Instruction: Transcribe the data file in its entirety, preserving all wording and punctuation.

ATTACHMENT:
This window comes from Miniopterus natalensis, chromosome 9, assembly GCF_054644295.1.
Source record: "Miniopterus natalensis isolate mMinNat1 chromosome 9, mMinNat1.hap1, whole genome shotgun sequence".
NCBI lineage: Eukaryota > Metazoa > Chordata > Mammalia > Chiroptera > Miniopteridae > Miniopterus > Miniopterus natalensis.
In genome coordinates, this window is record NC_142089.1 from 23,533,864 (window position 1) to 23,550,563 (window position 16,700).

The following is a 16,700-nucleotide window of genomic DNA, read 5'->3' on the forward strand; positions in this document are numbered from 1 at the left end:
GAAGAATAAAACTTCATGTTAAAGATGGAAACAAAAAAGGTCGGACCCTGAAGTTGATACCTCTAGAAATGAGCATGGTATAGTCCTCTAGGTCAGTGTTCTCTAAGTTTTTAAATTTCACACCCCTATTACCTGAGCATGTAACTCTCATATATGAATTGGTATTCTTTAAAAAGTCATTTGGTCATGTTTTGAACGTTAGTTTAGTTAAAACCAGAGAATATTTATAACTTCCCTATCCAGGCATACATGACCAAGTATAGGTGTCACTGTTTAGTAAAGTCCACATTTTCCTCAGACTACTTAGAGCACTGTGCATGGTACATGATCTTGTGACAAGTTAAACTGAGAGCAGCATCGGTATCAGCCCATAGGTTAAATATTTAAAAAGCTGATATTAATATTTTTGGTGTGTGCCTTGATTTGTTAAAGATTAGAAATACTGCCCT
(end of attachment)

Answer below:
This window comes from Miniopterus natalensis, chromosome 9, assembly GCF_054644295.1.
Source record: "Miniopterus natalensis isolate mMinNat1 chromosome 9, mMinNat1.hap1, whole genome shotgun sequence".
NCBI lineage: Eukaryota > Metazoa > Chordata > Mammalia > Chiroptera > Miniopteridae > Miniopterus > Miniopterus natalensis.
In genome coordinates, this window is record NC_142089.1 from 23,533,864 (window position 1) to 23,550,563 (window position 16,700).

The following is a 16,700-nucleotide window of genomic DNA, read 5'->3' on the forward strand; positions in this document are numbered from 1 at the left end:
GAAGAATAAAACTTCATGTTAAAGATGGAAACAAAAAAGGTCGGACCCTGAAGTTGATACCTCTAGAAATGAGCATGGTATAGTCCTCTAGGTCAGTGTTCTCTAAGTTTTTAAATTTCACACCCCTATTACCTGAGCATGTAACTCTCATATATGAATTGGTATTCTTTAAAAAGTCATTTGGTCATGTTTTGAACGTTAGTTTAGTTAAAACCAGAGAATATTTATAACTTCCCTATCCAGGCATACATGACCAAGTATAGGTGTCACTGTTTAGTAAAGTCCACATTTTCCTCAGACTACTTAGAGCACTGTGCATGGTACATGATCTTGTGACAAGTTAAACTGAGAGCAGCATCGGTATCAGCCCATAGGTTAAATATTTAAAAAGCTGATATTAATATTTTTGGTGTGTGCCTTGATTTGTTAAAGATTAGAAATACTGCCCT